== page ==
Recently I have been writing a series of posts on ebooks. The blog posts didn’t start out as a series. It all started from an update post about our video from the MLA webinar where I added a few things that we wanted to say on the video but didn’t due to time constraints and where I answered a few questions from the #mlaebooks Twitter discussion. Then I followed it up with another post on ebooks for small libraries because I realized I accidentally missed a question from the Twitter discussion and it was easier to blog the answer than to write a really long comment. By then my brain was thinking ebooks and the next two posts Ebooks: The Library Catalog and Federated Searching Part 1 and Ebooks: The Library Catalog and Federated Searching Part 2 looked at some of the things I think we (librarians) need to help manage our ebooks and make them more findable for patrons.
It seems the MLA webinar has definitely inspired some discussion about ebooks, because I am starting to notice a little more chatter regarding promoting ebook usage among library patrons.
Promoting is very important and I think there is no one size fits all method to promote your library’s ebook collection. Some librarians report their patrons respond well to emailed alerts, others report their patrons get so much email that anything sent to a large group is often deleted. Some librarians have good results with brown bag lunch and learns, while others can’t get anybody to attend even if they fed them. Promotion methods vary and all I can say is that we should all be sharing our ideas, what worked, what didn’t, and possible reasons for success or failure. The larger the idea pool, the more ideas others can draw upon.
Usage statistics are a key way to determine whether your promotion efforts are working and people are using your ebooks. I have a few things to say about ebook usage statistics that librarians just entering the ebook fray should think about.
Don’t compare your ebook usage stats with your ejournal usage stats. We are familiar with ejournals and we use their usage statistics to help guide our collection development decisions. So naturally we would do the same with books and in a way it is hard (maybe I just find it hard) to not look at the overall ebook usage and compare it to overall ejournal usage. That is like comparing apples to oranges. They may be fruit but they are not the same. Ejournals publish new articles weekly, monthly or quarterly. Ebooks do not have nearly that type of publishing pattern. Most books are published every few years. Traditional books that have new updates added to the ebook version are updated as frequently but not usually as often as ejournal gets new articles. Content is constantly changing within an ejournal. New information is added many many times through out the year. This is not the same with ebooks. For example, you have people who subscribe to the TOC of journals to see if there is an article they may want. I don’t know of the same type of interest in the TOC’s for ebooks.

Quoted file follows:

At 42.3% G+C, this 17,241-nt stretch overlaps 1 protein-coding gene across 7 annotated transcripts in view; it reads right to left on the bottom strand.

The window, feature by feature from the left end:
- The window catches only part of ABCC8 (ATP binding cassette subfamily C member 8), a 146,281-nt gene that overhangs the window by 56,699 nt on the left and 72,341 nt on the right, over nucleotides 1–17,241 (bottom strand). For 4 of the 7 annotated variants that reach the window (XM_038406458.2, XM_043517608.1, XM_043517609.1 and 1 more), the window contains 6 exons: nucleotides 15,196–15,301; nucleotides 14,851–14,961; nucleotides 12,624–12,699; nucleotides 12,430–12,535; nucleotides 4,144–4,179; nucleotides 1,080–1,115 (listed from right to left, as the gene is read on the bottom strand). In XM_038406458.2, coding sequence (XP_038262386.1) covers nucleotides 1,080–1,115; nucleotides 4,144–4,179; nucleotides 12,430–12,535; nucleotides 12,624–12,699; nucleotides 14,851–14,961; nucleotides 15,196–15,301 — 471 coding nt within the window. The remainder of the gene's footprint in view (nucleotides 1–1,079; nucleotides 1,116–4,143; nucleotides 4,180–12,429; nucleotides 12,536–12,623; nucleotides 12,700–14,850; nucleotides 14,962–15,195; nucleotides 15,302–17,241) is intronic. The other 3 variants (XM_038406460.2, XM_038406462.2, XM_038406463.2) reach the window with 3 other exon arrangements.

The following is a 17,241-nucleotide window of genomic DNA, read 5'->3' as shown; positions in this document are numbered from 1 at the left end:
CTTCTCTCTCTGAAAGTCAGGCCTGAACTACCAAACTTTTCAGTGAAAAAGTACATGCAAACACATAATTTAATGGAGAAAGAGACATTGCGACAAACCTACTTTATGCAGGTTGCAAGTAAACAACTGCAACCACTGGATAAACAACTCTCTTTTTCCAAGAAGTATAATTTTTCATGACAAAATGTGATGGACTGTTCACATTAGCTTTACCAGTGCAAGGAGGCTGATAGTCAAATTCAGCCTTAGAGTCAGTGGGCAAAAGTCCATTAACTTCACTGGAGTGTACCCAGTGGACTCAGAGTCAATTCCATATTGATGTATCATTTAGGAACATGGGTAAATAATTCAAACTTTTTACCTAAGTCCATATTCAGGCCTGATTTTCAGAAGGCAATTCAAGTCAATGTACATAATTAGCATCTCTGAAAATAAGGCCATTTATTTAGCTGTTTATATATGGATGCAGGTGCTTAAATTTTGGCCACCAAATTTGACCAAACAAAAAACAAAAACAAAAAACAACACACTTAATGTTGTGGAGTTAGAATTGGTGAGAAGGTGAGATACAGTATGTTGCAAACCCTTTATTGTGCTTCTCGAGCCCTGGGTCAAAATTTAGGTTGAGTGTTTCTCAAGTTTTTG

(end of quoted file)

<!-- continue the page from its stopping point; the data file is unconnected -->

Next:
So not only does the constantly changing content in ejournals drive more people to their sites, but it is a lot easier to find journal articles than it is to find book chapters. Let’s face it MEDLINE is way more robust at finding information on a topic than LocatorPlus. That is because MEDLINE has articles that are indexed individually. Unfortunatley there is no MEDLINE for books. The best we can do is have the TOC for books. While that is helpful, that is not giving books and book chapters the same methods of findability as journal articles have.
Those two things alone are most likely going to drive your ejournal usage higher than that of your ebooks.
Personally I would look at your ebooks by title and begin to break down how much your ebook costs you per download or chapter view. If you have a ebook that costs you $500 for a single user license and it was accessed five times that year, it cost you $100 per use. The goal is to get the cost per use down as low as possible. It is up to you determine what appropriate cost per use is. If it is an ebook that you happen to have in print then look at your circulation statistics. Look how often the book was checked out and compare it to an ebook’s cost per use . This may prove to be helpful. If it is reference book, look at how often you are reshelving the book instead of circ stats.
The usage of ebook packages are little more difficult to evaluate. For example MDConsult has multiple books and you really can’t cherry pick among the books. If you can get usage statistics per title that is great. But instead of being frustrated about the books that don’t get usage in that package look at the ones that get the most usage. Their usuage has to be better than if they were available ala carte because they are carrying the cost of the under utilized books. Not every book in your package is going to be a home run. The key is making sure that you have more books in your package carrying the usage burden than those that are in the package but may be out of scope for your institution.
The last thing to remember, acceptance, adoption, and usage of ebooks will take time. It took time with ejournals, but I think we sometimes tend to forget that. We assume our users are already savvy to online literature because they are using ejournals, ebooks are different. They may be literature but they are different and it takes time for people and things to become common place.